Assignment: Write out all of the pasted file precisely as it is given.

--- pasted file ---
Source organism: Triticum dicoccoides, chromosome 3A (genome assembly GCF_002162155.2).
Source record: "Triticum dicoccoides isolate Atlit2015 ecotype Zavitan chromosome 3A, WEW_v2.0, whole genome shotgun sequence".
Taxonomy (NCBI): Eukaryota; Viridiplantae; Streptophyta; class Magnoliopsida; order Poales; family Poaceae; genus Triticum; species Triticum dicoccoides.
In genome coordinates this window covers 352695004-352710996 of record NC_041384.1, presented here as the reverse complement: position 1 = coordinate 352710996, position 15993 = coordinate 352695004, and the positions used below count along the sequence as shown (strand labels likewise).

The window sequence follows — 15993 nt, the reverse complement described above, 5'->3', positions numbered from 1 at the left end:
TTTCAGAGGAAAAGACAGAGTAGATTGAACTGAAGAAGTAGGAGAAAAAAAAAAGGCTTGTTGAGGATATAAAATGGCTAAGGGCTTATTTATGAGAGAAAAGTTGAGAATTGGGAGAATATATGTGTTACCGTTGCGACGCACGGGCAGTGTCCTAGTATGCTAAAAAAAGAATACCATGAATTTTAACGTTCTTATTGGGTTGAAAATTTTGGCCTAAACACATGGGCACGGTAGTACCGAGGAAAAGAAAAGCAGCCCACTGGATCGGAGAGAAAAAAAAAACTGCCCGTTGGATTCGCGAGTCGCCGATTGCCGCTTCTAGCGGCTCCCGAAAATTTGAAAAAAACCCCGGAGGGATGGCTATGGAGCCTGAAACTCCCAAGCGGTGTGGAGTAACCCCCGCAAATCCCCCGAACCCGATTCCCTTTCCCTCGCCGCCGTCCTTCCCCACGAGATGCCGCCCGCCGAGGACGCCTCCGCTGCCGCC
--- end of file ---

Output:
Source organism: Triticum dicoccoides, chromosome 3A (genome assembly GCF_002162155.2).
Source record: "Triticum dicoccoides isolate Atlit2015 ecotype Zavitan chromosome 3A, WEW_v2.0, whole genome shotgun sequence".
Taxonomy (NCBI): Eukaryota; Viridiplantae; Streptophyta; class Magnoliopsida; order Poales; family Poaceae; genus Triticum; species Triticum dicoccoides.
In genome coordinates this window covers 352695004-352710996 of record NC_041384.1, presented here as the reverse complement: position 1 = coordinate 352710996, position 15993 = coordinate 352695004, and the positions used below count along the sequence as shown (strand labels likewise).

The window sequence follows — 15993 nt, the reverse complement described above, 5'->3', positions numbered from 1 at the left end:
TTTCAGAGGAAAAGACAGAGTAGATTGAACTGAAGAAGTAGGAGAAAAAAAAAAGGCTTGTTGAGGATATAAAATGGCTAAGGGCTTATTTATGAGAGAAAAGTTGAGAATTGGGAGAATATATGTGTTACCGTTGCGACGCACGGGCAGTGTCCTAGTATGCTAAAAAAAGAATACCATGAATTTTAACGTTCTTATTGGGTTGAAAATTTTGGCCTAAACACATGGGCACGGTAGTACCGAGGAAAAGAAAAGCAGCCCACTGGATCGGAGAGAAAAAAAAAACTGCCCGTTGGATTCGCGAGTCGCCGATTGCCGCTTCTAGCGGCTCCCGAAAATTTGAAAAAAACCCCGGAGGGATGGCTATGGAGCCTGAAACTCCCAAGCGGTGTGGAGTAACCCCCGCAAATCCCCCGAACCCGATTCCCTTTCCCTCGCCGCCGTCCTTCCCCACGAGATGCCGCCCGCCGAGGACGCCTCCGCTGCCGCC